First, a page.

#5: “Blizzard of Ozz” (1980)
Ozzy Osbourne
One of just two studio albums Ozzy recorded with the late great Randy Rhoads, Blizzard of Ozz was a cold front of hot guitar playing. Inspired by players like Leslie West and Ritchie Blackmore and compared to the likes of Eddie Van Halen, Rhoads' playing was far more classically infused than that of his peers. He was never limited by metal or hard rock conventions. Using a now iconic white 1974 Les Paul Custom, a polka-dotted flying V, a Marshall Superlead and a handful of choice effects pedals, Randy entered the realm of guitar hero with “Crazy Train” alone.

#4: “Back in Black” (1980)
AC/DC
Produced by Mutt Lange within months of Bon Scott's death, “Back in Black” is widely considered AC/DC's finest hour. From the pulverizing chug of the title song to the bluesy, melodic leads of “Hell's Bells,” “Black in Black” is an air-guitarist's dream. And that “You Shook Me All Night Long” intro riff is more Neil Young than Malcolm or Angus. But Malcolm kept things together, typically sticking with a Gretsch while Angus used- shockingly- a Gibson SG and a Marshall, but added compression through a wireless unit. It's far from the intended purpose, but you can't argue with the results!

#3: “Led Zeppelin II” (1969)
Led Zeppelin
A masterpiece only rivalled by Led Zeppelin IV, “Led Zeppelin II” should be terrible. Instead it's anything but. Assembled during seven tours and recorded everywhere from London’s Olympic Studios to a nameless dive in Vancouver, the album and Page's guitar work are solidly and consistently awesome - from “Ramble On” to “Whole Lotta Love.” Quite likely the reason late '50s sunburst Les Pauls require a mortgage, “Heartbreaker”'s isolated guitar solo was the moment Page finally hit on his classic Gibson/Marshall stack combination. It’s a discovery from which the world has never really recovered.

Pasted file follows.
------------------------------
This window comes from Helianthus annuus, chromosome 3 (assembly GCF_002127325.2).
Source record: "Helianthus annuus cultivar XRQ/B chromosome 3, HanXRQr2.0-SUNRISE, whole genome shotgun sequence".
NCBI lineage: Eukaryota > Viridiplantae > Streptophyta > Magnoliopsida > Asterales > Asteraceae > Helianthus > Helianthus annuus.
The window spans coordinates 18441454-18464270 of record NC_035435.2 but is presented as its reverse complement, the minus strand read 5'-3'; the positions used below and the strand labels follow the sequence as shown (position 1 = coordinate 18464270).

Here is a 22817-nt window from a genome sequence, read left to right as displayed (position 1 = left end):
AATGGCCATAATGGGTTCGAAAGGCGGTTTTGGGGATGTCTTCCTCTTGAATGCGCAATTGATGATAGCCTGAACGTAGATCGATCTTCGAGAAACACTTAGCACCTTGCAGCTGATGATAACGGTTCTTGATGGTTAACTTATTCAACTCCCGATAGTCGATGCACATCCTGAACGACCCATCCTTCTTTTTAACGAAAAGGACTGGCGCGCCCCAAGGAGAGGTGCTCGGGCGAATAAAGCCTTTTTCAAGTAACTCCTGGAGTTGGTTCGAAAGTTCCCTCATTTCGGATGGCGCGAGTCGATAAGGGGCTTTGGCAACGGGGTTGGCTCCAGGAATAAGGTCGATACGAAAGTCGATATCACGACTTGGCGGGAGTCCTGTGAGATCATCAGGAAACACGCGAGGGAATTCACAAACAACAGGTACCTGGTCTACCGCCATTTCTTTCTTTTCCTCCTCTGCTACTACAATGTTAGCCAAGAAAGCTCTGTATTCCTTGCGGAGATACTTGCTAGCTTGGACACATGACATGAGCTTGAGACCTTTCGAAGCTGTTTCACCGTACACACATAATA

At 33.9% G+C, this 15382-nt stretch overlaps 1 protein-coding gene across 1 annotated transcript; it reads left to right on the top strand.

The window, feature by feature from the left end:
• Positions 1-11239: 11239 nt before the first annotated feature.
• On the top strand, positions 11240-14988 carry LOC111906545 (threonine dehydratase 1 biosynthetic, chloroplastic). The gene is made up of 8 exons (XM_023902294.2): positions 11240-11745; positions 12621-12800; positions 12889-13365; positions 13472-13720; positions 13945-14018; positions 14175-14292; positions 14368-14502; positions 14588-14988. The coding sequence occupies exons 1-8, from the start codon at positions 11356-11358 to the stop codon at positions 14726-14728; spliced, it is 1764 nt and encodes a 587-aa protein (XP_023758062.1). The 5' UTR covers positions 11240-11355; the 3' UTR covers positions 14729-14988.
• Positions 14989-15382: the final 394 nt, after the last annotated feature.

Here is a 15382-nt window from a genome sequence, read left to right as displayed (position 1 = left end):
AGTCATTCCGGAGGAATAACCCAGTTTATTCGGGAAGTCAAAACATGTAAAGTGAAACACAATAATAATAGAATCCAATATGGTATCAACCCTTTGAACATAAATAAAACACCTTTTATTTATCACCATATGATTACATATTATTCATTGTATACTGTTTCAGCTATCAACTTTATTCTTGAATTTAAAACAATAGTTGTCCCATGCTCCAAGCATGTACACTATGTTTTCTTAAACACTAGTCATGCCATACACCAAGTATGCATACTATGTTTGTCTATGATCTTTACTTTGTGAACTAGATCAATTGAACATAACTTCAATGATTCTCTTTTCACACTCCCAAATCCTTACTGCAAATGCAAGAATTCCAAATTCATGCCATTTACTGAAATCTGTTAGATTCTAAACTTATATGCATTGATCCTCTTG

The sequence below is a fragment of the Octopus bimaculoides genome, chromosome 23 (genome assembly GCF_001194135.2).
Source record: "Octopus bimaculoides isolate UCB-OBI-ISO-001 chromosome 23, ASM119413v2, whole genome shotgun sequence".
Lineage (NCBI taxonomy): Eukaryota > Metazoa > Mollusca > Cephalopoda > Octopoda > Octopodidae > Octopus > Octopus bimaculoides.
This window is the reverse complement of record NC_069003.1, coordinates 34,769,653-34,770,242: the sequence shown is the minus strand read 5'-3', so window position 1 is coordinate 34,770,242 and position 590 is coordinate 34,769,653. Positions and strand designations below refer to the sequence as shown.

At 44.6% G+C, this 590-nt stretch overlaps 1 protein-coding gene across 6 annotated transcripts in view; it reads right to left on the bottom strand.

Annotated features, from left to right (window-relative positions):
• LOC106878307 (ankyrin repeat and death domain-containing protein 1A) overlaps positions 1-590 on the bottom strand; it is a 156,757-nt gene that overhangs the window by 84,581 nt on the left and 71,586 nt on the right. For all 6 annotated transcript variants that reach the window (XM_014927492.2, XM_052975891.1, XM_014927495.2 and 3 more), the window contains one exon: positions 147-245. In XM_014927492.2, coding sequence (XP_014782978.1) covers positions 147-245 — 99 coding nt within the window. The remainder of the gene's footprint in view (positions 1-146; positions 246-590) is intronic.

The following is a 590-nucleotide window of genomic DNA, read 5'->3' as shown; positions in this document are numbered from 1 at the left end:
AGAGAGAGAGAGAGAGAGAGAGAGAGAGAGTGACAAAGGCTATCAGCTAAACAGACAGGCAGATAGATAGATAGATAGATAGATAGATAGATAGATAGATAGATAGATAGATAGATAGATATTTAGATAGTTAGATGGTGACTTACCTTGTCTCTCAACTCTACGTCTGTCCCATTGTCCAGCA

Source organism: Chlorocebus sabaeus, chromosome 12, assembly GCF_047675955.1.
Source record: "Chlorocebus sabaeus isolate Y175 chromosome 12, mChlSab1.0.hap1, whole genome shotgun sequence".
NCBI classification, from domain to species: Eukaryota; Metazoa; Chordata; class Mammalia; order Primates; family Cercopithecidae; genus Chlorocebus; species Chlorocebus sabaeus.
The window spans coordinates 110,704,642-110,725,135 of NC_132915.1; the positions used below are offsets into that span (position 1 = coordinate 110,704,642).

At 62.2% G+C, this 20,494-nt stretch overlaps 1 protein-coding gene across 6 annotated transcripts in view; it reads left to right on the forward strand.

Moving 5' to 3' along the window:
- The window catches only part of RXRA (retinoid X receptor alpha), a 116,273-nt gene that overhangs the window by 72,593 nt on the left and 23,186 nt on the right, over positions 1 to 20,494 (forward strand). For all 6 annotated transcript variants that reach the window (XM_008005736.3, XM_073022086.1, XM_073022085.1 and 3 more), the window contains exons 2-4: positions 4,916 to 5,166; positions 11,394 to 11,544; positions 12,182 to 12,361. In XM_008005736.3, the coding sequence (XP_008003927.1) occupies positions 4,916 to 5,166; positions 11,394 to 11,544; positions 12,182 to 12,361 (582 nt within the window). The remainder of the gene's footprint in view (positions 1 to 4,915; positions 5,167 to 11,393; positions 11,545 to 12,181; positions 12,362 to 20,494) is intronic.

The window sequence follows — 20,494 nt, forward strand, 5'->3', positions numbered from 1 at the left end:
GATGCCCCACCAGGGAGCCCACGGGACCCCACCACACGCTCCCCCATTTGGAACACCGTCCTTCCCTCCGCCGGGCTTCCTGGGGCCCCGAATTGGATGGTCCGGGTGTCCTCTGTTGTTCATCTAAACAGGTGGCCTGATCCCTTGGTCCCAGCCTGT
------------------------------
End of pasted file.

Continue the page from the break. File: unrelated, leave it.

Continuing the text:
#2: “Van Halen” (1978)
Van Halen
Sure, the posers were watching David Lee Roth, but the cool kids were all watching Eddie Van Halen. Although techniques like string bending, tapping, pitch harmonics, and playing stupidly-loud had been around for decades, no one quite put them all together like EVH did. Using a hot-rodded Marshall amp and his now infamous “Frankenstrat” on tracks like “Runnin' with the Devil,” “Ain't Talkin' 'Bout Love,” and “Jamie's Cryin',” Eddie double-handedly reshaped electric guitar playing for the next decade. The critics may have been underwhelmed, but with 10 million copies sold, fans, including Jimmy Page, certainly were not.

Before we unveil our top picking top pick here are a few honourable mentions.

“Ten” (1991)
Pearl Jam

“Who's Next” (1971)
The Who

“Pyromania” (1983)
Def Leppard

“Exile on Main St” (1972)
The Rolling Stones

“The Bends” (1995)
Radiohead

“Elephant” (2003)
The White Stripes


#1: “Are You Experienced” (1967)
The Jimi Hendrix Experience
Jimi Hendrix was just some anonymous guitarist in Little Richard's band. Then 1967 happened. Mostly recorded live in studio for budgetary reasons rather than style, Hendrix's debut contained some of the first songs the guitarist ever wrote. It showcased the full range of his playing, and contained an impressive blend of psychedelic, blues, and jazz influences. From lighter, bendier strings to using feedback as an effect, cranked amps and fuzz pedals, to liberal whammy bar abuse, a whole new standard of guitar playing was established.


Do you agree with our list? What’s your favourite guitar album? For more string bending Top 10s published daily, be sure to subscribe to WatchMojo.com.